I have now completed my review in accordance with section 22(2) of the FOI Act. In carrying out my review, I have had regard to the correspondence exchanged between parties, the applicant’s appeal for review, the submissions made by the applicant and the submissions made by Tusla in support of its decision. I have also had regard to the contents of the records concerned. I have decided to conclude this review by way of a formal, binding decision.
During the course of the review Tusla clarified that it was no longer seeking to rely on section 35, and having reviewed the records it was more appropriate to apply sections 37(1) or 37(7) to that information. It also applied section 31(1)(b) to page six of the records. Accordingly, this review is solely concerned with whether Tusla, was justified in refusing, under sections 37(1), 37(7) and 31(1)(b) of the FOI Act, the applicant’s request for access to the social work report concerning her daughter.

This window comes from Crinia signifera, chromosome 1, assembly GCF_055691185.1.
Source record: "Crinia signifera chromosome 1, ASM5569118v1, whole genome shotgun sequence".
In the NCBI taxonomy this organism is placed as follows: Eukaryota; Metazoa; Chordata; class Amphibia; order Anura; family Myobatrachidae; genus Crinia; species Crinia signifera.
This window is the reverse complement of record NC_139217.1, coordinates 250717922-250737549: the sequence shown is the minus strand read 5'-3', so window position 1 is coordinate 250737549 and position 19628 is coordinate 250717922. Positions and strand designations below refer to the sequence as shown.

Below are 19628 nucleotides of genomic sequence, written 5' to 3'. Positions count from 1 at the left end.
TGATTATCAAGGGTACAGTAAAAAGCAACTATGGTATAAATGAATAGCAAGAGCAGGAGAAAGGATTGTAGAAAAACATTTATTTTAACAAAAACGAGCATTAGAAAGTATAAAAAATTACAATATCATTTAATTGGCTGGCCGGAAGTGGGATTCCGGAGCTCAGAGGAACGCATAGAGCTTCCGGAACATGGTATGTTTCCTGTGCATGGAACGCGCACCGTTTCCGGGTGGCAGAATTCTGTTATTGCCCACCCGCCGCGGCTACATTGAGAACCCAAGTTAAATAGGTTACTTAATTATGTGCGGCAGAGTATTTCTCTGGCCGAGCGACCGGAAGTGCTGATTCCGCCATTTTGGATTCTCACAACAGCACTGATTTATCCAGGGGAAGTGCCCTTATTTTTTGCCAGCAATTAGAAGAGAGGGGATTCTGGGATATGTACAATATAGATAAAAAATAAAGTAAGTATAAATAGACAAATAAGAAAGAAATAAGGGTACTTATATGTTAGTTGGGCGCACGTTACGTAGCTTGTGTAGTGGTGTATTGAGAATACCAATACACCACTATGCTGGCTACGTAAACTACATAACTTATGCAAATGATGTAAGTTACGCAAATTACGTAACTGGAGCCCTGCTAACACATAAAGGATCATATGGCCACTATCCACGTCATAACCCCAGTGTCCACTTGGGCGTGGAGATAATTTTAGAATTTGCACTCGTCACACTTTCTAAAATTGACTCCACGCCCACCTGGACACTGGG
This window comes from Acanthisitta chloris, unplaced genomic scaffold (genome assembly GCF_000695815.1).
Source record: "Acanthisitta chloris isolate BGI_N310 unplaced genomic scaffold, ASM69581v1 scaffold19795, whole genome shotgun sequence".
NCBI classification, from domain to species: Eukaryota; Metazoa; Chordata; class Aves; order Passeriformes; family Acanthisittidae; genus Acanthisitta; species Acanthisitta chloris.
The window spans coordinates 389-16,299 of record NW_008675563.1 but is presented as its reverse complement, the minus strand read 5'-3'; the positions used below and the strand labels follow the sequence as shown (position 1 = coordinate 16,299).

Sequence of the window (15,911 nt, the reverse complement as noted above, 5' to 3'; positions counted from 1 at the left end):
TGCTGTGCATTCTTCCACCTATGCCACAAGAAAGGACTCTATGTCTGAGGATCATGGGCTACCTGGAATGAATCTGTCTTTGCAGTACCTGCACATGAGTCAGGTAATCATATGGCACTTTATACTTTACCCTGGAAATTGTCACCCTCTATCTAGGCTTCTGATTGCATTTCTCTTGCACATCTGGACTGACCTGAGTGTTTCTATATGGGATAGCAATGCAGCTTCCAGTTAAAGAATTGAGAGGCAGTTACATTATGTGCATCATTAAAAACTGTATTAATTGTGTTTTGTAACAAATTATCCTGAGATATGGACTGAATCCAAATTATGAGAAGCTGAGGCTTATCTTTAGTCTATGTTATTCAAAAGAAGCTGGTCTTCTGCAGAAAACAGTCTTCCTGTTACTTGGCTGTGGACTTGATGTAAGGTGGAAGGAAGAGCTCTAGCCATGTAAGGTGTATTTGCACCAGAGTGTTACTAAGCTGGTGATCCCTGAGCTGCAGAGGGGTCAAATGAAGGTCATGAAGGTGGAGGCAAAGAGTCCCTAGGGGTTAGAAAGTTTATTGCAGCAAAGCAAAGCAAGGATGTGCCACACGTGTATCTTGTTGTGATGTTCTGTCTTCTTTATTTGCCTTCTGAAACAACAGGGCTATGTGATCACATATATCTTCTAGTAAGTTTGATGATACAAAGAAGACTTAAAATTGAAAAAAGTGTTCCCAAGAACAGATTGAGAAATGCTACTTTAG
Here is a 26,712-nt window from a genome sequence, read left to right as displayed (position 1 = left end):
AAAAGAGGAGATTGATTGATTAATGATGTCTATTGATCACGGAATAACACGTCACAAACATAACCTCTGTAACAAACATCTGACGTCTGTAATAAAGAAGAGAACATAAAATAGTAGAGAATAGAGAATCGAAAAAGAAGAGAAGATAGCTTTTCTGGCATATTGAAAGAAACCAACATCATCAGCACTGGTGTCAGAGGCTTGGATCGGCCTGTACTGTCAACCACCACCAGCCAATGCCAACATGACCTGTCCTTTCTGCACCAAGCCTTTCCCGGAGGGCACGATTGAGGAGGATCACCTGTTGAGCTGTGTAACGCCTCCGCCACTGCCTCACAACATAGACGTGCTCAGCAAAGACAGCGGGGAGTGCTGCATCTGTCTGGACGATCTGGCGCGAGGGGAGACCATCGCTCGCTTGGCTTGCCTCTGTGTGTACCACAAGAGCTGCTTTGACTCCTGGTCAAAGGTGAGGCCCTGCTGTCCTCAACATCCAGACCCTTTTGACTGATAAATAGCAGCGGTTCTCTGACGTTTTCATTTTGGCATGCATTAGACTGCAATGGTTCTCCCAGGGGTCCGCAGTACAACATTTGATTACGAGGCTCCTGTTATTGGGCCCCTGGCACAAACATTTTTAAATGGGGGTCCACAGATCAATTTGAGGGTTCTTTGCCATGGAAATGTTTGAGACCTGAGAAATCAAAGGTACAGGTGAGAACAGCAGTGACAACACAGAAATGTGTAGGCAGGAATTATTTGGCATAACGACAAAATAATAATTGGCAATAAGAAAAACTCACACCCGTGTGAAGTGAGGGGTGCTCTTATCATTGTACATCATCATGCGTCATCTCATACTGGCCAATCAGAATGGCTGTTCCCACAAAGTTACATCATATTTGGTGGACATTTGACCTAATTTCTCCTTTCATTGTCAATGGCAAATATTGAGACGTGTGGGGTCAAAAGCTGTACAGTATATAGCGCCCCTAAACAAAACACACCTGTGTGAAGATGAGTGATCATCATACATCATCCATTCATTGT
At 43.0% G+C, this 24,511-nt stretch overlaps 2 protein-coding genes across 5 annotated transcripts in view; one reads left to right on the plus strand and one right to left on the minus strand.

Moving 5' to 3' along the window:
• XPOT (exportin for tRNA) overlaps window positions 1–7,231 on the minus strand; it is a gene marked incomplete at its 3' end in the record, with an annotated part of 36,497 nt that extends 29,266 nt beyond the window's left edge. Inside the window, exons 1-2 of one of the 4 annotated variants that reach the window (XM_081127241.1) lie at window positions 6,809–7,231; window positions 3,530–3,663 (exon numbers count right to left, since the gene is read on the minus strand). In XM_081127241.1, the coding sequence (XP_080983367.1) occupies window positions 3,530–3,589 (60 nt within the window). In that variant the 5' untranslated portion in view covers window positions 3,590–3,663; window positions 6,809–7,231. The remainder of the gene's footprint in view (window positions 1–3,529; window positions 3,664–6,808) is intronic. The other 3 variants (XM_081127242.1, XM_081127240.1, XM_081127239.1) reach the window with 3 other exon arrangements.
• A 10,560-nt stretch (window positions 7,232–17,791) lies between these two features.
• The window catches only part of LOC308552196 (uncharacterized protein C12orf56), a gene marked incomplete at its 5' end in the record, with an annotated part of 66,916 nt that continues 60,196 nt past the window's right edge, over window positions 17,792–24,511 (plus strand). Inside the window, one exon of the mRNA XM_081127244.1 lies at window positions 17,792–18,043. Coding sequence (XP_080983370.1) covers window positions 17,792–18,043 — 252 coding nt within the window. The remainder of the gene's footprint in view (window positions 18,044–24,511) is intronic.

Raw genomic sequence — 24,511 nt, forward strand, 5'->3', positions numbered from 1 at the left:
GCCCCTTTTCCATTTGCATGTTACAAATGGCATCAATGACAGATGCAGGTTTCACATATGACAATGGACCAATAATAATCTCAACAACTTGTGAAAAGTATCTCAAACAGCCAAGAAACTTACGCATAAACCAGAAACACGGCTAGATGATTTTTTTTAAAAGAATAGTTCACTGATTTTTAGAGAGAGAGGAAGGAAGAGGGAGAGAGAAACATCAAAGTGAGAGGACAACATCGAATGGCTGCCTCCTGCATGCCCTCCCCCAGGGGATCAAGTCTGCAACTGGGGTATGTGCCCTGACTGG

Before I consider the substantive issues arising, I would like to make three preliminary comments. Firstly, Section 13(4) of the Act provides that, subject to the Act, in deciding whether to grant or refuse an FOI request, any reason that the requester gives for the request and any belief or opinion of the FOI body as to the reasons for the request shall be disregarded. Thus, while certain provisions of the Act implicitly render the motive of the requester relevant, as a general rule, the actual or perceived reasons for a request must be disregarded in deciding whether to grant or refuse an access request under the FOI Act.